Picking and Choosing

Posted on April 24, 2016


I realize a title like “Picking and Choosing” in our part of the world should probably come with some high level banjo picking in a Bluegrass style by someone like Earl Scruggs. And, of course, I’m showing my age by mentioning Earl, whose “Foggy Mountain Breakdown” will still set your heart going and your toe tapping.

But I’m not writing about banjo picking, as much as I enjoy the Bluegrass station on channel 61 in the Sirius of my car radio,

Let’s explore a bit today how we pick and choose the best from the past to guide us in our lives today. A column I did not too long ago on immigration prompted me to run this one past you again. What was good in the past that we need to remember and repeat? And, conversely, what was bad, or even evil, in the past that we need to omit from our lives today?

The easy examples are phenomenon like slavery, child labor, racial and ethnic hatreds, etc. We can personalize this a lot by including memories of people and events we’d like to forget, and those we’d like to remember which edify and lift us up.

The two basic, broad categories we draw from in the past are secular and religious. An example of a secular element we remember often is the Constitution and you can throw in the Declaration of independence for good measure. The best example of the religious category is Christianity. They often intersect and I think that’s what got me going.

Of course, the on-going presidential campaign has thrown a lot of this into relief. Or, put another way, the candidates have addressed and continue to address how to, how to, how to what? Improve our lives? Protect our country? Restore morality? Give us everything we need or think we deserve or are entitled to? Or is that not a function of government? Speaking of picking and choosing, how do we pick and choose between them? I mean the candidates themselves, not what they say since what they say is largely determined by the necessity of getting votes. They will say and do virtually anything to get the votes.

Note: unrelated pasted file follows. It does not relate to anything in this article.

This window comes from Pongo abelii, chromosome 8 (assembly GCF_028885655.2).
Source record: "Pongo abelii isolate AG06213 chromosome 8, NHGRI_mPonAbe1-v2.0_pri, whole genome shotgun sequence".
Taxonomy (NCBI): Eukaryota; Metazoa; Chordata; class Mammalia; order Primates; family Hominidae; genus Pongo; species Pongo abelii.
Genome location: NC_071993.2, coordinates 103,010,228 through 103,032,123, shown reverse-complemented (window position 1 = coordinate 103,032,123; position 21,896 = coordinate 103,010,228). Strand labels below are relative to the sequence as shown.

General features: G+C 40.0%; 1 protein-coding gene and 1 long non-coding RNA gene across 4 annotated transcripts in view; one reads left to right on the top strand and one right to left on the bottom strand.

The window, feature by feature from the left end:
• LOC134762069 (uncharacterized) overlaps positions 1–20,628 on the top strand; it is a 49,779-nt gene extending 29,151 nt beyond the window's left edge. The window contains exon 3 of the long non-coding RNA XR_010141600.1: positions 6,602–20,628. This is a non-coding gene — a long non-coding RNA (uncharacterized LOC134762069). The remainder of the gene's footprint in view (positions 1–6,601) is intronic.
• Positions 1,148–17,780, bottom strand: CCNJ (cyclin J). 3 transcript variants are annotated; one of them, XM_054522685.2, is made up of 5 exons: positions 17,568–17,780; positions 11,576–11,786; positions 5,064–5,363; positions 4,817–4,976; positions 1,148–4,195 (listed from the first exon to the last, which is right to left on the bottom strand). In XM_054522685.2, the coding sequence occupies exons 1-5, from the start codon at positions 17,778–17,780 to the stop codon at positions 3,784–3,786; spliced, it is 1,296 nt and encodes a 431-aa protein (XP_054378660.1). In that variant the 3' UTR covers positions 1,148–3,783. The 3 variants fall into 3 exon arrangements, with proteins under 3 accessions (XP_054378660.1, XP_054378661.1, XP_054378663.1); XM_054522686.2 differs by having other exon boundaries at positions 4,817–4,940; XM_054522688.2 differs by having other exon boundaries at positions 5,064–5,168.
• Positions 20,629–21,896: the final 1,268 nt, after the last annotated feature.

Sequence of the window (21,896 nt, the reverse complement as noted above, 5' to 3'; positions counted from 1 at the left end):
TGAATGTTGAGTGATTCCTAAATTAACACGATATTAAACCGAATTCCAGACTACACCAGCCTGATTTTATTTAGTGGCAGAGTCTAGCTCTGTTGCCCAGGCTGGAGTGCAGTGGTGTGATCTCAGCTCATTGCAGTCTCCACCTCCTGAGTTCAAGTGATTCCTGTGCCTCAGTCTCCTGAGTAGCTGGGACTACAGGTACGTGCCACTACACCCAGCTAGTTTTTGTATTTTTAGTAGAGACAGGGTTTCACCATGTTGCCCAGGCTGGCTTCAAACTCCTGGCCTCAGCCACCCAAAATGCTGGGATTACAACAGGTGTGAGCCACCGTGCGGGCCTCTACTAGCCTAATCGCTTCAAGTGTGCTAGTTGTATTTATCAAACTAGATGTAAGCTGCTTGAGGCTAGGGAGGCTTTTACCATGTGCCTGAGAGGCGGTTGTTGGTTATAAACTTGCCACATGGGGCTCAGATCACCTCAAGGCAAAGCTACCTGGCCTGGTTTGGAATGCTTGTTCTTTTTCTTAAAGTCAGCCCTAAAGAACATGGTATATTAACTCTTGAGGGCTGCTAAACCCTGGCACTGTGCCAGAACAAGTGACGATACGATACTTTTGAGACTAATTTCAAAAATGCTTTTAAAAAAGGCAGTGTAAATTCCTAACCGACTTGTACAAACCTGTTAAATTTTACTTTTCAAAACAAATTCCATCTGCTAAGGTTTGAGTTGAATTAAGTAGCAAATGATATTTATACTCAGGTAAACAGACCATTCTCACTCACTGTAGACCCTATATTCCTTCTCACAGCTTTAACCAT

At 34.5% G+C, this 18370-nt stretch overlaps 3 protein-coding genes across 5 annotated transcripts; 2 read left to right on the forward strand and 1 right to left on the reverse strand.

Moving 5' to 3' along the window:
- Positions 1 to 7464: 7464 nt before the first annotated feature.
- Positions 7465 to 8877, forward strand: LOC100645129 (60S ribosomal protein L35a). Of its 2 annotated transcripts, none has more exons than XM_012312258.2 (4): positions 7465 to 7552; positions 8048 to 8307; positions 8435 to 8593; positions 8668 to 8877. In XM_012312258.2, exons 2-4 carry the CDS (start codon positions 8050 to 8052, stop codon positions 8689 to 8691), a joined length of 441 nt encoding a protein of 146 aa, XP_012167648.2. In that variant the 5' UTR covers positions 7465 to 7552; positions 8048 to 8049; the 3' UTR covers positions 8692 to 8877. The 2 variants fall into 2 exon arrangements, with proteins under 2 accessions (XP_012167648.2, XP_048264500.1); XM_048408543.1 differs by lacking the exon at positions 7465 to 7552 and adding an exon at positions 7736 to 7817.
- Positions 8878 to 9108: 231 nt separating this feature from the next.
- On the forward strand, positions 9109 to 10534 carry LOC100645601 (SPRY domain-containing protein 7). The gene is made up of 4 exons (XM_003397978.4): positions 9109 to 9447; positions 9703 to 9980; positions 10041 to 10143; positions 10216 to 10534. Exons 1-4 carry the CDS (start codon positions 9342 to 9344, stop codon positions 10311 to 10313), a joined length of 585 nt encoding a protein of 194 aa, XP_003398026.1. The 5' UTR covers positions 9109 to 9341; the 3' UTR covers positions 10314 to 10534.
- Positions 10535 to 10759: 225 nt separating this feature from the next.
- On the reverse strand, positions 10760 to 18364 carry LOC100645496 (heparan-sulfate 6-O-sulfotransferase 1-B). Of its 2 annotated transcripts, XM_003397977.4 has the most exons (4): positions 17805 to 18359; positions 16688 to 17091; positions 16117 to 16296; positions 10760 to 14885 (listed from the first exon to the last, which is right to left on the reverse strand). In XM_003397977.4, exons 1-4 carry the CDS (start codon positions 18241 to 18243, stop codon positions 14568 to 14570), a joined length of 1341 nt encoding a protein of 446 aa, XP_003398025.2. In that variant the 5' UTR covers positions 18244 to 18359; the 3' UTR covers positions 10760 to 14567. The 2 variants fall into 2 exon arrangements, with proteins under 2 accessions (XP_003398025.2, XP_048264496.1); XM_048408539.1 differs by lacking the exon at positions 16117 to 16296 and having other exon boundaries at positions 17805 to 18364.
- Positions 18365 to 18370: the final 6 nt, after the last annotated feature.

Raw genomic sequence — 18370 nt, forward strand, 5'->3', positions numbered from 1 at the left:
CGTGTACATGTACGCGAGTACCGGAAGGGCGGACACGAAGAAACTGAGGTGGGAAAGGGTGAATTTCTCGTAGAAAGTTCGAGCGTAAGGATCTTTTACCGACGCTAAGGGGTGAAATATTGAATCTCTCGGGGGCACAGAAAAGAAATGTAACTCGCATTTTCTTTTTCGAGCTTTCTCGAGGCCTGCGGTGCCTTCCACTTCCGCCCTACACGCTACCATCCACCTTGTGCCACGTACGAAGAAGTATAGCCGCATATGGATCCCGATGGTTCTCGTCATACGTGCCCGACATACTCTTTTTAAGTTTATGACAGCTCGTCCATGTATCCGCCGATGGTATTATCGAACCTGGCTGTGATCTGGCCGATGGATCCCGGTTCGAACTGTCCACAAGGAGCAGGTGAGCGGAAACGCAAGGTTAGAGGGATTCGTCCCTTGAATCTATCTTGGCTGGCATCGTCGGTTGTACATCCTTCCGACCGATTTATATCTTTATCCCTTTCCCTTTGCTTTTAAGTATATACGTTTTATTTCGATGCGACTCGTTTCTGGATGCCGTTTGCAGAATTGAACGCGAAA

My question, I guess, is how does one measure what one says or does against standards like truth and integrity. This, of course, is based on the premise that we value truth and integrity, and might as well throw honesty and good manners in as well. If we do, your choices for president in November are limited to “none of the above,” or perhaps you can write your name on the ballot.

Perhaps equally important, do standards like truth, integrity, morality stay the same over the ages, or do they differ? How about some of the other biggies, like freedom, equality, liberty, opportunity, and fill in your own here.

And, let me add, one other factor. Do the above—truth, equality, integrity, etc,–differ over cultures, not just time? Does a Bedouin camel dealer have a different understanding of truth than an insurance salesman in Des Moines?

“But, of course not,” you may answer. How can truth be different between camel dealers and insurance salesmen? It is an absolute. Truth is truth. I apologize to camel dealers and insurance salesmen if you are one of them. I’m not picking on you. It could be history professors too.